Left: A montage created as part of the CreaCubeVR task. Participants design a vehicle using four different cubes. Right: A Michelson interferometer assembly on SHIRE.


Learning optics is a challenge for students as they are confronted with notions that are sometimes abstract or counter-intuitive. To overcome this problem, theoretical courses are often are often coupled with practical work. The latter are unfortunately expensive or difficult to grasp. Against this background, the HOBIT project was launched to provide a tangible optical bench with a numerically simulated physical process, and thus provide students with an experimentation space that is both intuitive and enhanced with educational content. However, in a context of confinement, a device like HOBIT was no more accessible than a conventional bench. The SHIRE project addresses this limitation and aims to act as a complement to the HOBIT table, by offering a completely digital version of the latter, that can be used from home. Going digital also means some of the limitations of the tangible to offer a set of additional features such as encapsulation of a complete edit into a single element, saving and exporting experiments from one session to another. For this demo, the user will be guided in the creation of a wave optics setup on SHIRE which is often difficult for students: the Michelson interferometer (see the image below).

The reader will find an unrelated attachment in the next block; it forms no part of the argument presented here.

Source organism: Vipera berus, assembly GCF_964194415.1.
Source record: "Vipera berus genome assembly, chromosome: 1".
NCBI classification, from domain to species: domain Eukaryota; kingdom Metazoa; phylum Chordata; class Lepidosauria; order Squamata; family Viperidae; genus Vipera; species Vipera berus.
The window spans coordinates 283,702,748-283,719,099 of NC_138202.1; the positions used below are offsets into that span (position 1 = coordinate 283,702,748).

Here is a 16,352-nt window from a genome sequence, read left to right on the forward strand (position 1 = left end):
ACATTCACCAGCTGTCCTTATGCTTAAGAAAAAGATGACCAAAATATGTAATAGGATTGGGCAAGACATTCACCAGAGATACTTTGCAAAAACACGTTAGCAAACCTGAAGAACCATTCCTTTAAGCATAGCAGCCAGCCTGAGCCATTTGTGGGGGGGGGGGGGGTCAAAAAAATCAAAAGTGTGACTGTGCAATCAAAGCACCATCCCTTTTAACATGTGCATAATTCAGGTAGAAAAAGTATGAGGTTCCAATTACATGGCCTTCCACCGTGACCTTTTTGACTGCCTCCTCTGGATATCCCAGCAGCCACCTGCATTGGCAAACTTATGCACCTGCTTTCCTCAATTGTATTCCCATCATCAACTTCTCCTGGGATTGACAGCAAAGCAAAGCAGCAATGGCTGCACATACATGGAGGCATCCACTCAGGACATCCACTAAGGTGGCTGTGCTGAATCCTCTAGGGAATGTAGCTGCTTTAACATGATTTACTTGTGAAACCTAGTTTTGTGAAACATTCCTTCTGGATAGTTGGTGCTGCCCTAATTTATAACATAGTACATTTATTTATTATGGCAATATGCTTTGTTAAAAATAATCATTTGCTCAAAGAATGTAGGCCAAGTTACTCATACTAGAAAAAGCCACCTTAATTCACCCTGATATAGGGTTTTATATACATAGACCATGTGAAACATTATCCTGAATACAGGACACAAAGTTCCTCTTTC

More information on this project is available on the project’s dedicated page.

A Michelson interferometer setup on SHIRE.

Tangible motorized interactions in railway operation centers